Elie Wiesel, renowned Holocaust survivor, Nobel Peace Prize Laureate, and human rights activist, died Saturday, according to the Holocaust Center Yad Vashem. He was 87.
Wiesel's death was also confirmed to BuzzFeed News by Andrew Hollinger, a spokesperson for the U.S. Holocaust Memorial Museum, where Wiesel served as the founding chairman.
"The world is different today," Sara Bloomfield, director of the U.S. Holocaust Memorial Museum told BuzzFeed News. "An extraordinary man was with us and left a tremendous legacy. He is gone."
Despite his accomplishments and international acclaim for his message of peace of tolerance, Wiesel was "a man of great humility" whose mission was to create a voice for the 6 million Jews killed in the Holocaust, and any group of people who might be oppressed and silenced, Bloomfield said.
"You would have never known this was a man with so many accomplishments," she said. "If Elie were here, he would say, as he said many times, the whole point is to think that no one's future should be like his past, and the biggest sin is indifference."
Born on September 30, 1928 to Romanian parents, Wiesel was perhaps best known for Night, a book that chronicled his experiences as a teenager at a Nazi German concentration camps during the Holocaust.
In a statement released by the White House, President Obama called Wiesel "a dear friend" and a "living memorial."
"He raised his voice, not just against anti-Semitism, but against hatred, bigotry and intolerance in all its forms," Obama said in the statement. "He implored each of us, as nations and as human beings, to do the same, to see ourselves in each other and to make real that pledge of 'never again.'"
Vice President Joe Biden said Wiesel often offered him generosity and counsel.
"It was also Elie who taught me to understand the incomparable resilience of the human spirit - our capacity to overcome virtually anything," Biden said. "Because he had seen the depths of the darkness that we are capable of inflicting on one another, his believe in the fundamental goodness of humanity - his decision to live with purpose and kindness and respect toward all - was all the more inspiring."
In a series of tweets on Saturday, Israeli Prime Minister Benjamin Netanyahu called Wiesel an artist and said that his books were "a triumph of the human spirit over cruelty and evil."
Wiesel's mother and sister died at Auschwitz; his two older sisters survived. He and his father were eventually transported again to Buchenwald. His father died just before the concentration camp was liberated in 1945.
One excerpt of Night reads:
There's a long road of suffering ahead of you. But don't lose courage. You've already escaped the gravest danger: selection. So now, muster your strength, and don't lose heart. We shall all see the day of liberation. Have faith in life. Above all else, have faith. Drive out despair, and you will keep death away from yourselves. Hell is not for eternity. And now, a prayer - or rather, a piece of advice: let there be comradeship among you. We are all brothers, and we are all suffering the same fate. The same smoke floats over all our heads. Help one another. It is the only way to survive.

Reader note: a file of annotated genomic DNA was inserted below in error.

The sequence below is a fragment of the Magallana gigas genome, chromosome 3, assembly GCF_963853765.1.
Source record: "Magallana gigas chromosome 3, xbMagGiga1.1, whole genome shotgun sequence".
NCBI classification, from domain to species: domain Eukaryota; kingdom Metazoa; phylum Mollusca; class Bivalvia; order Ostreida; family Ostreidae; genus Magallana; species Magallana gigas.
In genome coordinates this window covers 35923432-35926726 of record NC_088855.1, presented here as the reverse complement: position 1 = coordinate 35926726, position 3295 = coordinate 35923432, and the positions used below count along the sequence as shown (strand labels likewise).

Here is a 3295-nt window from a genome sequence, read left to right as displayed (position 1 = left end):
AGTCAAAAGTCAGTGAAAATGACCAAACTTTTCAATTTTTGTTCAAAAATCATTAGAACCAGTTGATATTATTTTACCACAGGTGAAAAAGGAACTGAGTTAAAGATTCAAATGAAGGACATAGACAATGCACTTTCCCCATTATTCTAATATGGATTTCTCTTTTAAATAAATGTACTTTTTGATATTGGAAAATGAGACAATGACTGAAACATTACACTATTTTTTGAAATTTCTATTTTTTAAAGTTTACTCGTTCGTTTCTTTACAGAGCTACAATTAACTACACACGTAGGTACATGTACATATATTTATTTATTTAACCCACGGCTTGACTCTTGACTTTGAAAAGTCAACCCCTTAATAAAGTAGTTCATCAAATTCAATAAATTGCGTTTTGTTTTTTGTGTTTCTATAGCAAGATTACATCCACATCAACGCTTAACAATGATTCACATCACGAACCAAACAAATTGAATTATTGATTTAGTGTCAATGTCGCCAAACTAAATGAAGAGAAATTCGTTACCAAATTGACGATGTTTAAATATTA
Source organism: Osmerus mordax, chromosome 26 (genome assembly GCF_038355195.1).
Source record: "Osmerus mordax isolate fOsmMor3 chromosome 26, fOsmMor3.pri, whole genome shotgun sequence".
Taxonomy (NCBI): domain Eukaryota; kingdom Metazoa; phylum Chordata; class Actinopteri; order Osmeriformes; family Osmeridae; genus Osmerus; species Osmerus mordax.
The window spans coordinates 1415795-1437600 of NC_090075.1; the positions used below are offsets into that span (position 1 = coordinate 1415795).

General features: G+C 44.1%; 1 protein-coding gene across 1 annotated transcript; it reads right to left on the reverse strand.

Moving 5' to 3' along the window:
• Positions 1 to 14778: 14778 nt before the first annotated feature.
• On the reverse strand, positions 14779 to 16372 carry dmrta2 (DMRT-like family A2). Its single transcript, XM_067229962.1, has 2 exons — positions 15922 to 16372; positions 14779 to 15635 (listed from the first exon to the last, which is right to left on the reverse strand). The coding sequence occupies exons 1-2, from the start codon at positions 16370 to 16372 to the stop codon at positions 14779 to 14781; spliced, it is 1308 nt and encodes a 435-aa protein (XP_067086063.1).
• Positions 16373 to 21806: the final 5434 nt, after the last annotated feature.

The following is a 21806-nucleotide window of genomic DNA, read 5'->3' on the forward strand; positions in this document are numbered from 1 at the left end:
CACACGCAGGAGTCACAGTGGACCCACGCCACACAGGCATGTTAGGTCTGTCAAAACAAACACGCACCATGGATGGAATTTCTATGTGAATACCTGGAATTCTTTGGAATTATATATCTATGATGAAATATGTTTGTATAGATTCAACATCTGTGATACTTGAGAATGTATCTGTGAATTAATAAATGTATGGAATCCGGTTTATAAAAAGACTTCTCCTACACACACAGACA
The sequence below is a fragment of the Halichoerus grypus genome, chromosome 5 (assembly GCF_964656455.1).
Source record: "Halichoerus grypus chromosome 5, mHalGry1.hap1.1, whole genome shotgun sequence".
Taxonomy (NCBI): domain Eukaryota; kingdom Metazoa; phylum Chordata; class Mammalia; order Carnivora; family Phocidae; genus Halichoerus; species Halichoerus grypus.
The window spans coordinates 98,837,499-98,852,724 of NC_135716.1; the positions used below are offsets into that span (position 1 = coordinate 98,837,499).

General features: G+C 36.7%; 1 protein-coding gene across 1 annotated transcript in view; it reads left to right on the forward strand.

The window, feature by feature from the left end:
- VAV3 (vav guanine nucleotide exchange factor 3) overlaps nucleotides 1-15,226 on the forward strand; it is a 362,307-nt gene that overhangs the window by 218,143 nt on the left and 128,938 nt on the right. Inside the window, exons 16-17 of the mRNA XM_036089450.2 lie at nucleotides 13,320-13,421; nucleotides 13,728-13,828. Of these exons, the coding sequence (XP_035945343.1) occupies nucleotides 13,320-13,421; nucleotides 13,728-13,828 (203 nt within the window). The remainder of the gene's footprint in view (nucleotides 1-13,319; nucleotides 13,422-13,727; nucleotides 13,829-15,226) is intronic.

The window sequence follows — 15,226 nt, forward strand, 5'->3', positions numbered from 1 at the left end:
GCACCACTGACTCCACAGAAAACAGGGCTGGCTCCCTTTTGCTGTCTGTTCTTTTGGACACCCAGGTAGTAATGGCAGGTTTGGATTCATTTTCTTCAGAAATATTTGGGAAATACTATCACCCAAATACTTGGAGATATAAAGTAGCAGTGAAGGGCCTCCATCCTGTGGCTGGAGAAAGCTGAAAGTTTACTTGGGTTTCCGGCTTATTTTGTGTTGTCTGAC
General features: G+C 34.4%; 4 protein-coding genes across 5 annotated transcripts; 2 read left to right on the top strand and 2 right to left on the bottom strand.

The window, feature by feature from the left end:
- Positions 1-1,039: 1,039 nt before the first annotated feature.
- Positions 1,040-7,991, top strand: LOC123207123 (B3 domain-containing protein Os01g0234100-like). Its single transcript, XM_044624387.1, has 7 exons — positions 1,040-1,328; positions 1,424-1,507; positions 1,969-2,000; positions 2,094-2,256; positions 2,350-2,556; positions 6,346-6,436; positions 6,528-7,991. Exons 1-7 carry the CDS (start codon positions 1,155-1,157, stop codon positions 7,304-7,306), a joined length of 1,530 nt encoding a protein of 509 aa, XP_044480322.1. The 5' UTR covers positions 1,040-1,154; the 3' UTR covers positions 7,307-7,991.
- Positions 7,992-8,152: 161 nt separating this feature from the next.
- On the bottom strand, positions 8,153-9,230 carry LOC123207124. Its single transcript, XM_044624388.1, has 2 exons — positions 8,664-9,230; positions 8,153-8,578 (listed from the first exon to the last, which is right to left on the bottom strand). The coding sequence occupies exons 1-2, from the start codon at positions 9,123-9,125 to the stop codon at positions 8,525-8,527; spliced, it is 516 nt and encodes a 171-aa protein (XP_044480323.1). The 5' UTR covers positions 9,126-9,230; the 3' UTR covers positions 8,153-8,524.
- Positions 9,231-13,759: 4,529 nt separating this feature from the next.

The book, published in 1958, has been translated in 30 languages.
A champion for education, Wiesel has served as a professor at Boston University's department of religion since 1976.
Former President Jimmy Carter appointed Wiesel as Chairman of the President's Commission on the Holocaust in 1978. Three years later, he became the founding chairman of the U.S. Holocaust Memorial Council.
In 1986, he won the Nobel Peace Prize for his role in speaking out against racism, violence, and global oppression.
In his acceptance speech, he said, "I swore never to be silent whenever and wherever human beings endure suffering and humiliation. We must always take sides. Neutrality helps the oppressor, never the victim. Silence encourages the tormentor, never the tormented."
Wiesel and his wife Marion established the Elie Wiesel Foundation for Humanity shortly after his Nobel Peace Prize award in 1986. Netanyahu on Saturday said it "served as a model of humanity that believes the best in man."
On June 5, 2009, President Barack Obama visited Buchenwald, the second concentration camp Wiesel was sent to (and the one in which his father died) to pay his respects.
At the end of the visit, Obama said Wiesel turned to him and told him he and other survivors "had the right to give up on humanity."
Instead, Wiesel told the President he and others rejected the possibility.
The two met again on April 23, 2012 when Wiesel joined Obama on a tour of the Holocaust Museum in Washington, D.C.
"He felt that the Holocaust was a specific piece of history, but it had specific lessons," Bloomfield said. "Perpetrators always count on the silence of the masses, that is the greatest crime. And he would challenge everyone to be an actor for social justice."
Throughout the years, Wiesel continued to be an outspoken critic of oppression and intolerance, a message that continued to resonate through the decades.
"Elie never gave up on humanity and on the progress that is possible when we treat one another with dignity and respect," Obama said. "Just imagine the peace and justice that would be possible in our world if we all lived a little more like Elie Wiesel."